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Column: Give the flowers while they are still alive

By Harold Keller / L’Observateur / April 29, 1998

It was about 8:30 a.m., the morning of April 26, 1955. I was aboard theUSS Saufley, which was docked in Key West, Fla.

Two Red Cross representatives board the ship and I heard the call for H.M.Keller to report to the quarterdeck. Just three weeks prior to this, I hadbeen home on a 20-day leave. The men from the Red Cross were veryprofessional and, with compassion, gave me the news of my father’s death.

My first reaction was one of disbelief. “It can’t be!” I said. “I was justhome a few weeks ago and my dad was healthy!” I was told that my dad had a heart attack at about 2 that morning.

My dad was only 48 at the time of his death. This was 43 years ago. Howtime flies.

This past Sunday (the anniversary of his death) as I was in church I thought back to how good a father my dad was. He organized all the gamesfor the kids in the neighborhood. He always pitched for both sides inbaseball and he had basketball goals on a vacant lot that was used by all the kids in the area. He would not only take us to the pool, but he came inand swam with us.

He was a good father and also a good husband. He loved my mother and heshowed it. He was a good provider. He protected me and always took me tochurch. I can still see him kneeling by the end of his bed every night,praying.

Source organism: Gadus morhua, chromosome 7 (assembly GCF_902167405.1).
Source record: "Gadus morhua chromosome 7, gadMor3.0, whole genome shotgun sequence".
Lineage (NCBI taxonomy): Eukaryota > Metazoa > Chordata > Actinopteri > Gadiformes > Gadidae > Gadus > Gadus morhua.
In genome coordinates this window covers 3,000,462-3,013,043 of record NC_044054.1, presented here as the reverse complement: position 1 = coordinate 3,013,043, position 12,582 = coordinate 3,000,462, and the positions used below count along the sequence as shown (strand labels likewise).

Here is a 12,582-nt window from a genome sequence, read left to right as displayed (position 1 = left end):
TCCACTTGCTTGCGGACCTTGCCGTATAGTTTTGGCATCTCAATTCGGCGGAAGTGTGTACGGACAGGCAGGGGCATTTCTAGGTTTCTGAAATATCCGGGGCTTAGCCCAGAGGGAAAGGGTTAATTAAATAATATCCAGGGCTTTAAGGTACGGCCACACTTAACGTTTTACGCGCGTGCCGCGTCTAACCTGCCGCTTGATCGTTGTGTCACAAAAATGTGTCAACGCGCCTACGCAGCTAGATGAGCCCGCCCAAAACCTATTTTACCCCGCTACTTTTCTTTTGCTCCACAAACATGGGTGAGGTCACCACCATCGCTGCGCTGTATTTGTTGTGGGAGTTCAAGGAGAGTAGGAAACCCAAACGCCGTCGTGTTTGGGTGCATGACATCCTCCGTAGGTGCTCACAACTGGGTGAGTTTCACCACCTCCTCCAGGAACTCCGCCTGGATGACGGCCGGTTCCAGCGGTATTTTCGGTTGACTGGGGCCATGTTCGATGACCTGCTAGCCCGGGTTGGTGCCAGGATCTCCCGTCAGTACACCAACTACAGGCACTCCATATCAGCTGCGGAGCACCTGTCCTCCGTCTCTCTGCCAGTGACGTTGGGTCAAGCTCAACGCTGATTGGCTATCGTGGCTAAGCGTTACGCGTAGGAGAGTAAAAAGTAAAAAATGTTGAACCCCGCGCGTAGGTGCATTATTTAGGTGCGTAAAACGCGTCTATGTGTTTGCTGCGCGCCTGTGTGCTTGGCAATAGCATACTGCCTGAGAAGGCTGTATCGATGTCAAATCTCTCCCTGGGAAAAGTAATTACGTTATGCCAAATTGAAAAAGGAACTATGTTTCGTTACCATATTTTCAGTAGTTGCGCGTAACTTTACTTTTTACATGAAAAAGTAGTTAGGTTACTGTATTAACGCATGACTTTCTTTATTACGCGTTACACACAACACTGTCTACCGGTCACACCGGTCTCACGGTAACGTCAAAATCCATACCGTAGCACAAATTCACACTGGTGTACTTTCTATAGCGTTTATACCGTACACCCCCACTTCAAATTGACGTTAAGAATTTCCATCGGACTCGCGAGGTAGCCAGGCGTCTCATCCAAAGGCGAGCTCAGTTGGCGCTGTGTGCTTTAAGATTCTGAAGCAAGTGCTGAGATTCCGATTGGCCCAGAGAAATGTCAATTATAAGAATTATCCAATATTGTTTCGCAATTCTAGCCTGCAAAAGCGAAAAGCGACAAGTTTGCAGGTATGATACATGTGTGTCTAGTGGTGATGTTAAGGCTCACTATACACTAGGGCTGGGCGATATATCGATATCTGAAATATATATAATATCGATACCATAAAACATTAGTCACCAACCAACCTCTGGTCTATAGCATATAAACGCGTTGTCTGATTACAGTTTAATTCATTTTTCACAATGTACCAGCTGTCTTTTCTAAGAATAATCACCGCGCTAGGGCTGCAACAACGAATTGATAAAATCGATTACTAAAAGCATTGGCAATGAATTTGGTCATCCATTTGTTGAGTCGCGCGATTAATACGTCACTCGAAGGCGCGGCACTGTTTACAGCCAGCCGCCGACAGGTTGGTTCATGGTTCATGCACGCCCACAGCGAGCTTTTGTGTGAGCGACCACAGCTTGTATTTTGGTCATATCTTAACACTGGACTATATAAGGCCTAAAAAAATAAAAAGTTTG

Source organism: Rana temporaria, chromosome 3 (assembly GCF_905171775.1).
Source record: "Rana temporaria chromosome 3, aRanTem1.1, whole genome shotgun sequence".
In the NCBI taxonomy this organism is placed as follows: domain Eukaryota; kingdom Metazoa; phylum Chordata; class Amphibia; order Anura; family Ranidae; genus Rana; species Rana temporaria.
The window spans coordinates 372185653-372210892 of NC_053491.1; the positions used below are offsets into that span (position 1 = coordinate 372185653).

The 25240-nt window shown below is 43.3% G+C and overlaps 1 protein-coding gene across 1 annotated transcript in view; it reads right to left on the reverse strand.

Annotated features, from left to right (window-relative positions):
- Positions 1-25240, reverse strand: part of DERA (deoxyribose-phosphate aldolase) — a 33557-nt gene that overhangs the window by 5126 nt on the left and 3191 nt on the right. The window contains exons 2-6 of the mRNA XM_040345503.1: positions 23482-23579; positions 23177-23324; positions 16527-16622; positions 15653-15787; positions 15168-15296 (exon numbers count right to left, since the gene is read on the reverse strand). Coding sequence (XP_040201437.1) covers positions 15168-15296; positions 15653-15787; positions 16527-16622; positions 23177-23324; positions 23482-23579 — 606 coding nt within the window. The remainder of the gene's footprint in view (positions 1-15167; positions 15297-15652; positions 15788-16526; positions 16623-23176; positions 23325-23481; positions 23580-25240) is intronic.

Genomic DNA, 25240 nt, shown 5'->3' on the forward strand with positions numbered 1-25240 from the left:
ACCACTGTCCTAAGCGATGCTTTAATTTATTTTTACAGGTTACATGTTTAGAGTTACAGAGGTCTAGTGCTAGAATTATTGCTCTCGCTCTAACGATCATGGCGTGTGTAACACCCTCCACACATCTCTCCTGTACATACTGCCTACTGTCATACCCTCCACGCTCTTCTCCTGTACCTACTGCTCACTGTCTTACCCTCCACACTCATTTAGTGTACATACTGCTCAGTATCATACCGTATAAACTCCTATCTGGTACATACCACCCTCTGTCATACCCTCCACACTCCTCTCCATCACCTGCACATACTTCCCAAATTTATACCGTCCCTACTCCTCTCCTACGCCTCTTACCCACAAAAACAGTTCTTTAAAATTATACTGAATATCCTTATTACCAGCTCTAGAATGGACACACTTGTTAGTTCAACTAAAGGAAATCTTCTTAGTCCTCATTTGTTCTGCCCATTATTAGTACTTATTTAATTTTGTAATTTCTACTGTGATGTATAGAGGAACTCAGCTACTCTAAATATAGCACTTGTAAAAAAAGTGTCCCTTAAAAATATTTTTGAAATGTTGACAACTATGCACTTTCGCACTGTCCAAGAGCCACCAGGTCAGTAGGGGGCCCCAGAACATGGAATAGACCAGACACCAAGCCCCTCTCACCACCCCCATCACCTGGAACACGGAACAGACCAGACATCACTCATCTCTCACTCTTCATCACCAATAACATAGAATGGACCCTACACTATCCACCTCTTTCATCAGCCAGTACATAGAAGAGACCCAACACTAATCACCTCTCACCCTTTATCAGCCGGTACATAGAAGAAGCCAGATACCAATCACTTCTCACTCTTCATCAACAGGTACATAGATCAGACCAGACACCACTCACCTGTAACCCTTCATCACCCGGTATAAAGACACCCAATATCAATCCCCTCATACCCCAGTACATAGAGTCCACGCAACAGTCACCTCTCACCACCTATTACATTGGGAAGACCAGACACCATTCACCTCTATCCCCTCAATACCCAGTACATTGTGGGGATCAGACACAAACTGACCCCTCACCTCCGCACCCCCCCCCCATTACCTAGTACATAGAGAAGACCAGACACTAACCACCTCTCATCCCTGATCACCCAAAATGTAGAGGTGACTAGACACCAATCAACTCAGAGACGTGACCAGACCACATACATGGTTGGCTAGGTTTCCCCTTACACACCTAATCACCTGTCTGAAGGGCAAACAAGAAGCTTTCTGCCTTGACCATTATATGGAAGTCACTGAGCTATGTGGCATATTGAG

My father was such a role model, and there was never any doubt how much he loved me. Because of the love and compassion of my earthly father, it’seasy for me to accept, by faith, the unconditional love of my Heavenly Father.

The reason so many young people today don’t serve God is because they find it hard to trust a Heavenly Father, whom they haven’t seen, when their earthly father has disappointed them so much.

The older I get, the more I realize how my dad was the biggest influence in my life.

A few years ago, my brother, Mark, gave me a letter I had written to my dad for Father’s Day, dated June 16, 1953. Of all the letters I wrote duringthe four years I was in the Navy, the following is the only one my dad kept:

“Dear Dad, Well, Sunday is Father’s Day. I want to tell you I love and admire you. I’mnot sending a card because I couldn’t find a card that would tell you how much you mean to me.

I can’t tell you how much I appreciated all you did for me. As far as I canremember, you always gave me anything I wanted just to make me happy.

Sometimes you deprived yourself and mama of something you really needed.

You know when I used to go to school, everybody used to say you gave me anything I wanted. Even a few teachers said you were too good to me. Iused to like to hear them say that because I knew I had the best dad in the world.

I can never thank you for everything you did for me, but I always tried to make you proud of me. I know sometimes I did things you didn’t like, butI’m sorry for everything I ever did to hurt you.

So-long for now and may God bless the best daddy in the whole world.

I love you, Harold”

I am so grateful that I had the chance to let my dad know, before he died, how special he was to me. Sometimes we neglect showing our gratitude toour loved ones while they are still with us.

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